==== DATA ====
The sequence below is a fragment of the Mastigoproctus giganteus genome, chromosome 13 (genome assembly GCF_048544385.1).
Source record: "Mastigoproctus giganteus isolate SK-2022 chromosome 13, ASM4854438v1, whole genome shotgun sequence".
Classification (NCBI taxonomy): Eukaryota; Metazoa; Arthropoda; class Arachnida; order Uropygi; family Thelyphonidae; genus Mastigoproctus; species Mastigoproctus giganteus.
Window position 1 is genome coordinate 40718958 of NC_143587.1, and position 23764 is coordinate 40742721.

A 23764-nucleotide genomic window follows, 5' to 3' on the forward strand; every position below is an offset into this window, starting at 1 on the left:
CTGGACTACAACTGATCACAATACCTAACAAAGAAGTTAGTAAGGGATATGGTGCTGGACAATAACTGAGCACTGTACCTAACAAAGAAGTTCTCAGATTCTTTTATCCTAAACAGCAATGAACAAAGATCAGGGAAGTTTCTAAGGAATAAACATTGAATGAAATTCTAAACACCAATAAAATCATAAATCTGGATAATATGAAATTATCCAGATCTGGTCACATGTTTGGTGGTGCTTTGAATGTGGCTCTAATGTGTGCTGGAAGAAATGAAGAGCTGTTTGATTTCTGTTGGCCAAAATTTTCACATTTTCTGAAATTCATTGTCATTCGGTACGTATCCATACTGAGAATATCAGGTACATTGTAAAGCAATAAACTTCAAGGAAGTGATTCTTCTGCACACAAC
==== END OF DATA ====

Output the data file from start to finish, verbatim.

The sequence below is a fragment of the Mastigoproctus giganteus genome, chromosome 13 (genome assembly GCF_048544385.1).
Source record: "Mastigoproctus giganteus isolate SK-2022 chromosome 13, ASM4854438v1, whole genome shotgun sequence".
Classification (NCBI taxonomy): Eukaryota; Metazoa; Arthropoda; class Arachnida; order Uropygi; family Thelyphonidae; genus Mastigoproctus; species Mastigoproctus giganteus.
Window position 1 is genome coordinate 40718958 of NC_143587.1, and position 23764 is coordinate 40742721.

A 23764-nucleotide genomic window follows, 5' to 3' on the forward strand; every position below is an offset into this window, starting at 1 on the left:
CTGGACTACAACTGATCACAATACCTAACAAAGAAGTTAGTAAGGGATATGGTGCTGGACAATAACTGAGCACTGTACCTAACAAAGAAGTTCTCAGATTCTTTTATCCTAAACAGCAATGAACAAAGATCAGGGAAGTTTCTAAGGAATAAACATTGAATGAAATTCTAAACACCAATAAAATCATAAATCTGGATAATATGAAATTATCCAGATCTGGTCACATGTTTGGTGGTGCTTTGAATGTGGCTCTAATGTGTGCTGGAAGAAATGAAGAGCTGTTTGATTTCTGTTGGCCAAAATTTTCACATTTTCTGAAATTCATTGTCATTCGGTACGTATCCATACTGAGAATATCAGGTACATTGTAAAGCAATAAACTTCAAGGAAGTGATTCTTCTGCACACAAC